Chair of the Public Administration and Appropriations Committee Bridgid Annisette-George. Photo/T&T Parliament
By Sue-Ann Wayow
GOVERNMENT dishes out more than $350 million in income relief grants for people affected by the Covid-19 pandemic.
It is based on 2005 poverty rates.
According to a report submitted to the Public Administration and Appropriations Committee (PAAC), the Ministry of Social Development and Family Services stated that expenditure up until November 30, 2020, in food support, hampers, food vouchers, income support and rental assistance was $351, 928, 855.
On Wednesday, the PAAC met virtually with staff from the ministry including acting Permanent Secretary Sheila Seecharan and acting Deputy Permanent Secretary Vijay Gangapersad for the Examination of the response of the Ministry of Social Development and Family Services to the Covid-19 pandemic.
Seecharan said the figure represented grants already processed and paid and was expected to be increased.
However, initially the calculations provided by the ministry did not align with the calculations of committee member Amrita Deonarine who did a computation of the figures provided and said it actually added up to $509million.
The $351, 928, 855 was split into two major components, food support which was $17,144,100 and represented persons who were already on the ministry’s data base and were food recipients apart from Covid-19, explained Seecharan.
The other component, food and income support to retrenched terminated income reduced for an initial period not exceeding three months expenditure was $237, 465, 120 which was further broken down into expenditure for food – $80, 445, 870 and the income component was $157,19,250 as later clarified by Gangapersad.
He apologised for the error saying that an additional column which provided the figures should not been included and that there was a double count.
When asked if there was any cap on the expenditure by chairperson of the committee Bridgid Annisette-George, Seecharan replied, “Expenditure is based on application received. So there is no cap. Once the process was open for the intake of applications, we would have received applications and processed.”
While she does not have an idea of what the final figure would be, Seecharan said the ministry was awaiting release of an additional $23 million.
Seecharan said there were new applications and no one received in excess of three months.
She said the ministry has been accepting and processing applications since March to December.
Acceptance of applications was now halted.
Annisette-George expressed concern over the three-month grant period and Gangapersad explained, “We had an effective date of the 1st of March, 2020 for the payment of our grant.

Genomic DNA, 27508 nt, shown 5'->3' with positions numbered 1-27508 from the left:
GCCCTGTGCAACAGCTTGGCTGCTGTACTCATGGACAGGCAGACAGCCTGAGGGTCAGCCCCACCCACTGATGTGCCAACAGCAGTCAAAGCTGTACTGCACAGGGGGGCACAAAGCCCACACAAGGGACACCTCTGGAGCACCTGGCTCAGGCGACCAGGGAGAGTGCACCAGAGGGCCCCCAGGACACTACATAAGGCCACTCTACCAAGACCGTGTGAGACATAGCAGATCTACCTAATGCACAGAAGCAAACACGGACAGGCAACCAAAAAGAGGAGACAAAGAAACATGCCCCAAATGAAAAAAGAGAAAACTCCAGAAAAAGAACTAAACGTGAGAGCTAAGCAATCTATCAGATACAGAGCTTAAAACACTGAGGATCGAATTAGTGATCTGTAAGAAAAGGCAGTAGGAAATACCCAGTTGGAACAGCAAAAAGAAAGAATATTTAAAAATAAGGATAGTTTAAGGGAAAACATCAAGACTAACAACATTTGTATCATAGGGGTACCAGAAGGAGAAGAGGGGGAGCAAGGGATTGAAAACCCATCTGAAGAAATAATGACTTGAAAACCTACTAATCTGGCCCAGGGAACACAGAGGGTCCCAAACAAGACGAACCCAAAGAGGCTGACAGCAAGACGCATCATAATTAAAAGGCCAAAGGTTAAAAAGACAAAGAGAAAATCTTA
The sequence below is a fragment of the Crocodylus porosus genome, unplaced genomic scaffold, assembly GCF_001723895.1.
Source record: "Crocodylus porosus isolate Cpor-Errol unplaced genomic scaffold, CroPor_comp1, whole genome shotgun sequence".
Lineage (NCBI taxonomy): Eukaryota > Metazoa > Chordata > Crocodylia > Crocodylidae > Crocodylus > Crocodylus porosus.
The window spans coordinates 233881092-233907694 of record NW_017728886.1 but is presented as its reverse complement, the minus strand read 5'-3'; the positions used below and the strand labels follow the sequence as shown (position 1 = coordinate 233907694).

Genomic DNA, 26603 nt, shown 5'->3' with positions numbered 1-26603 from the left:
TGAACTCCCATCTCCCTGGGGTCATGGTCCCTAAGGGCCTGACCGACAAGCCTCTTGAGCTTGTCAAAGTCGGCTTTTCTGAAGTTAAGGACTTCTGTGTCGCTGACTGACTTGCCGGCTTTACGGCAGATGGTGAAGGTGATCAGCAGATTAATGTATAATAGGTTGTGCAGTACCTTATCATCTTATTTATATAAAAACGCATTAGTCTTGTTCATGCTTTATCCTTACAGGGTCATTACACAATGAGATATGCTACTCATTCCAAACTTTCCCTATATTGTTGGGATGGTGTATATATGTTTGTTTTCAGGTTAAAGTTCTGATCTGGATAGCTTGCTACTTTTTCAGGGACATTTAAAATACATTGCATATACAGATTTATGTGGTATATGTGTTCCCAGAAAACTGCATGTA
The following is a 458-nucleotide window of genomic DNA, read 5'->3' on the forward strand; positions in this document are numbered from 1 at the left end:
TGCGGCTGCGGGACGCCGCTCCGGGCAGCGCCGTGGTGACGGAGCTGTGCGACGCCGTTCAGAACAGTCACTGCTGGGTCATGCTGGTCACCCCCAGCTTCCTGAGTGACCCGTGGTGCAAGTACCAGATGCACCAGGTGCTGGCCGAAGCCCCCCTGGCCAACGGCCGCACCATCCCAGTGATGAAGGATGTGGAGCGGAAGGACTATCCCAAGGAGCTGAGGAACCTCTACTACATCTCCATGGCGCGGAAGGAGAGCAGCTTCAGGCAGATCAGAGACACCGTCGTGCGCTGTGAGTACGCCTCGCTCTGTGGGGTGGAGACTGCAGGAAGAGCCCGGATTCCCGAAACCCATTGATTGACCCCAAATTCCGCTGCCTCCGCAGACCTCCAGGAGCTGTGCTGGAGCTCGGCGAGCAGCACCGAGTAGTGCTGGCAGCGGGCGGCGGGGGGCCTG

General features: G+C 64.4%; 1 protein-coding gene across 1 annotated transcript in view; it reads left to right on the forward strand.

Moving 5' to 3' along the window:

“The grant per say would be paid for a period of three months whenever you applied for the grant.
“We did not fix to a period for instance April, May and June, if you applied for the grant anytime before the 4th of December and payment is made, it will be made for a period of three months.”
With reference to the food grant made available for persons already in the ministry’s system, Seecharan said 14,737 people received a “top up” with a three-month payment condensed into one.
Gangapersad also clarified that the number was in fact 25,111 which were all in receipt of food grants already on the database as at April 2020.
In addition to the more that 25,000 people, 29,261 families as at January were now listed on the ministry’s permanent food card beneficiary listing.
The 25,111 payments ranged from $100 to $450 based on members of the household.
Gangapersad also said there were 4,721 persons who applied for the food and income support grant and were awaiting payments.
Committee member Wade Mark asked about a poverty rate in which to measure what would have been the appropriate sum to allocate for families with specific need of nutritional meals.
Seecharan said the ministry was using 2005 information which Mark said was at a disadvantage to recipients.
He asked, “Can you share with us whether the ministry has been able to determine a poverty rate in the context of what would be required in terms of dollars and cents for a person to have the appropriate nutritional intake given the quantum that they would be receiving from the Ministry of Social Development to deal with their daily needs?
“Is there any kind of mechanism within that framework that would be guiding the Ministry of Social Development?”
Seecharan replied, “We do a standards means test. It takes into account the survey of living conditions.
“Unfortunately, we are using that data from 2005 which would have told us what is the poverty line and what is the vulnerability line.
“There was a survey done in 2014 but there were reasons why it was not accepted.”
Gangapersad added, “The ministry, notwithstanding the limitations as it relates to updated poverty reports, we did use the retail price index to inflate the figures that were provided to us in the last report… to give us a more realistic point in time estimate of the levels.”
Gangapersad gave a breakdown of the number of persons receiving Covid-19 related grants:
- Food ‘top-ups’ – 25,101;
- Food support -52,579;
- Income support – 50, 696;
- Top ups given to existing public assistance and disabilities assistance beneficiaries – 42, 451;
- Grant given to persons who applied for pension but whose case was not determined- 2, 218;
- Applied for disability but grants not determined – 488; Emergency hampers- 14,000;
- Hampers Food vouchers in collaboration with the Ministry of Agriculture and MPs – 24,999;
- Rental assistance – 4322; and
- Cards through the school feeding programme and the MPs – 20,497 children.
PAAC’s vice-chair Dr Lackram Bodoe suggested that information be made available to Members of Parliament to show how many persons received grants by constituency which the current system does not allow.
Seecharan said such information would be useful.